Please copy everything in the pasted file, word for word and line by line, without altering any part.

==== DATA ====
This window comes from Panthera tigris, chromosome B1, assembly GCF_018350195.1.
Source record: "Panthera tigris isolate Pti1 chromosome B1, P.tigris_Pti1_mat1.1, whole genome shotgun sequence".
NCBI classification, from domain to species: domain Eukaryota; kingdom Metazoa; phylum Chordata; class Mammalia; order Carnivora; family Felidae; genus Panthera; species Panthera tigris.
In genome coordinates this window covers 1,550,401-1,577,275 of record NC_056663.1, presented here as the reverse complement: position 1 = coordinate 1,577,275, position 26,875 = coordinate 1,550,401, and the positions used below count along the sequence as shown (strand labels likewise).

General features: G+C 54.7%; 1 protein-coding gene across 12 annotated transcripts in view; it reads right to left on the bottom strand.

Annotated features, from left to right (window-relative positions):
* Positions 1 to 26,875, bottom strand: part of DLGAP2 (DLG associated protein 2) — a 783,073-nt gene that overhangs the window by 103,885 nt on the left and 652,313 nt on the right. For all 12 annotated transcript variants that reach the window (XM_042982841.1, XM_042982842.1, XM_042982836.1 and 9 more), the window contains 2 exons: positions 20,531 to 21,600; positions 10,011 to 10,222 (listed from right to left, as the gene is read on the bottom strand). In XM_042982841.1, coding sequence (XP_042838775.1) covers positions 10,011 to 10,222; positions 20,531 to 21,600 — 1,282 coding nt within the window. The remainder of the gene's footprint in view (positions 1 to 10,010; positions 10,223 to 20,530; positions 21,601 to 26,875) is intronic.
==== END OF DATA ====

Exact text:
This window comes from Panthera tigris, chromosome B1, assembly GCF_018350195.1.
Source record: "Panthera tigris isolate Pti1 chromosome B1, P.tigris_Pti1_mat1.1, whole genome shotgun sequence".
NCBI classification, from domain to species: domain Eukaryota; kingdom Metazoa; phylum Chordata; class Mammalia; order Carnivora; family Felidae; genus Panthera; species Panthera tigris.
In genome coordinates this window covers 1,550,401-1,577,275 of record NC_056663.1, presented here as the reverse complement: position 1 = coordinate 1,577,275, position 26,875 = coordinate 1,550,401, and the positions used below count along the sequence as shown (strand labels likewise).

General features: G+C 54.7%; 1 protein-coding gene across 12 annotated transcripts in view; it reads right to left on the bottom strand.

Annotated features, from left to right (window-relative positions):
* Positions 1 to 26,875, bottom strand: part of DLGAP2 (DLG associated protein 2) — a 783,073-nt gene that overhangs the window by 103,885 nt on the left and 652,313 nt on the right. For all 12 annotated transcript variants that reach the window (XM_042982841.1, XM_042982842.1, XM_042982836.1 and 9 more), the window contains 2 exons: positions 20,531 to 21,600; positions 10,011 to 10,222 (listed from right to left, as the gene is read on the bottom strand). In XM_042982841.1, coding sequence (XP_042838775.1) covers positions 10,011 to 10,222; positions 20,531 to 21,600 — 1,282 coding nt within the window. The remainder of the gene's footprint in view (positions 1 to 10,010; positions 10,223 to 20,530; positions 21,601 to 26,875) is intronic.